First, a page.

whatever we add at that time. If more is needed during the year, we do not charge for it.

Is chlorine dangerous?

The following is taken from the July 23 issue of the San Diego Union entitled ‘Pooling the risk,’
by Neal Matthews:
Chlorine is the 17th element on the Periodic Table, chlorine was identified by Sir Humphrey
Davy in 1810. The name derives from the Greek word chloros, meaning “greenish yellow.”

Pool chlorine does not occur naturally, but in combination with dissolved salts is common in
seawater, where it is the fourth most abundant element. As a gas, chlorine is poisonous and
extremely dangerous. Inhaling only 30 parts per million produces immediate chest pain and
vomiting. 50 ppm causes lung injury. A few deep breaths at 1,000 ppm causes death.

Chlorine’s toxicity makes it an excellent liquid disinfectant, killing bacteria and clarifying water.
The chlorine level common in U.S. public pools is 3ppm.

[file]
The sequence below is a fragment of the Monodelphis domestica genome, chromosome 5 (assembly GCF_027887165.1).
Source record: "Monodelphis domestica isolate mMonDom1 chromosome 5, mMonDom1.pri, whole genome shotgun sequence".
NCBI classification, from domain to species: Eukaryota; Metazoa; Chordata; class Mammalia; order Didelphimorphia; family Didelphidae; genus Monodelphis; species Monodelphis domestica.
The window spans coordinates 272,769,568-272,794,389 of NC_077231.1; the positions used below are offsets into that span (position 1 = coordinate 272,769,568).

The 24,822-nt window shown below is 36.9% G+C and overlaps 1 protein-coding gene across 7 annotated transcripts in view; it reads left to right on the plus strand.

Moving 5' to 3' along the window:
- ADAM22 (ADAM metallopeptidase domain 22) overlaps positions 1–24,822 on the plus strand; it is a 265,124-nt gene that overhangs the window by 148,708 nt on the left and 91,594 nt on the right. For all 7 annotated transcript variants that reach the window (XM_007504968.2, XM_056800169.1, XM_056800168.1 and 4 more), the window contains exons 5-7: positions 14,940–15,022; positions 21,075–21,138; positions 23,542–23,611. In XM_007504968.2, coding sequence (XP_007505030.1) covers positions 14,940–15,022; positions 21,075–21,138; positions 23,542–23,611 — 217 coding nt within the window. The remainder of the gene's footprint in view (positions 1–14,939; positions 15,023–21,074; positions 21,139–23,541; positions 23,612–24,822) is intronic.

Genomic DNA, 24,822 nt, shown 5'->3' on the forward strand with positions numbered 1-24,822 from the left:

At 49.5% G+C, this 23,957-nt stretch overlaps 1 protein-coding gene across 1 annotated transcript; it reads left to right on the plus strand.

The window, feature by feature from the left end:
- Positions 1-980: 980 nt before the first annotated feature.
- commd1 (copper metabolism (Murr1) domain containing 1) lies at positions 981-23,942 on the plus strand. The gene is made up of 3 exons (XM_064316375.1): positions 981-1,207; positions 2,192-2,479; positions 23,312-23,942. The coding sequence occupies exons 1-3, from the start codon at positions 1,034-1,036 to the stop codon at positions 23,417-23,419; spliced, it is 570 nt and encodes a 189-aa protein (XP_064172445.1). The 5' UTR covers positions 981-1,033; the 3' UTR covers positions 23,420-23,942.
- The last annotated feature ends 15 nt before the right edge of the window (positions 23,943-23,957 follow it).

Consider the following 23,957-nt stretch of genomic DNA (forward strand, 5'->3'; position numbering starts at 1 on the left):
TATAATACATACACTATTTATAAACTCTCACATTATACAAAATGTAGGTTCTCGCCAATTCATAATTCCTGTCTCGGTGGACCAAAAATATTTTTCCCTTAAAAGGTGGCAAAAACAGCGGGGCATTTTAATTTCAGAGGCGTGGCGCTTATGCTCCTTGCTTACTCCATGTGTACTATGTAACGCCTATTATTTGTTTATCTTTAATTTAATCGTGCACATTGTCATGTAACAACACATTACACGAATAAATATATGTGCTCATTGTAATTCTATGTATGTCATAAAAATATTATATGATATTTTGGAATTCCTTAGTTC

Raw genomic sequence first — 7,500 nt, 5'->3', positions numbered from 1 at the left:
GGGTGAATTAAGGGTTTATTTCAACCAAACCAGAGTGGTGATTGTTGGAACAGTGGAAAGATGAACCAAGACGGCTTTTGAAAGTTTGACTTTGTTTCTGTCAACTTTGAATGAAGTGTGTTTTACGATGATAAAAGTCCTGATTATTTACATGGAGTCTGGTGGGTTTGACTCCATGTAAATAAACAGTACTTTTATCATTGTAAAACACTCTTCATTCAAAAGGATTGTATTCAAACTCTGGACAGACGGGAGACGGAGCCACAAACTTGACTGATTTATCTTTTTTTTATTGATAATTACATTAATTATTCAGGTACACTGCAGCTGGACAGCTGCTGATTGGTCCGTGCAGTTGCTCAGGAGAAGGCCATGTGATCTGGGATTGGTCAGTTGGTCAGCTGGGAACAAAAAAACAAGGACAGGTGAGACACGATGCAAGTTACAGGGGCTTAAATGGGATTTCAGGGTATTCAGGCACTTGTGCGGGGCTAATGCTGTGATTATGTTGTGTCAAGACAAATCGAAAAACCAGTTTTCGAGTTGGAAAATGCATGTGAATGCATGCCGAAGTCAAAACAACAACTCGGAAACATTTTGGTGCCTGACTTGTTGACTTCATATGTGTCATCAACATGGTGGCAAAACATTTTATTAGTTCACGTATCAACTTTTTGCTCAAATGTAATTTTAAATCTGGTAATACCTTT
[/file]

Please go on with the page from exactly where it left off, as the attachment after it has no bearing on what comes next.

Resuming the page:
My neighbor’s pool service company uses mostly dry chemicals. Apart from the obvious,
what are the differences between dry and liquid chemicals?

Nearly every pool chemical comes in both dry and liquid form. Usually dry chemicals are much
more concentrated where liquid chemicals are more diluted. For example; A chlorine tablet is
about 99% active chlorine which also contains conditioner. Liquid chlorine is about 16% active.
Liquid is faster acting and results are immediate. Tablets are slow acting as they take much
longer to dissolve.

We don’t think that it is a good idea to maintain a pool purely on dry chemicals alone, and
likewise it is not good practice to maintain a pool on liquid chemicals alone. The Pool Doctor
uses all types of liquid and dry chemicals to keep your pool sanitized and chemically balanced
in the fastest and safest way possible. The only form of chlorine that we do not use is chlorine
gas. Although gas is very concentrated and fast acting, we feel that it is dangerous for animals,
plants and children.

After you have applied the chemicals, how long do we have to wait before we can swim?

About one hour if the chemicals are sanitizing agents applied directly to the pool. However, if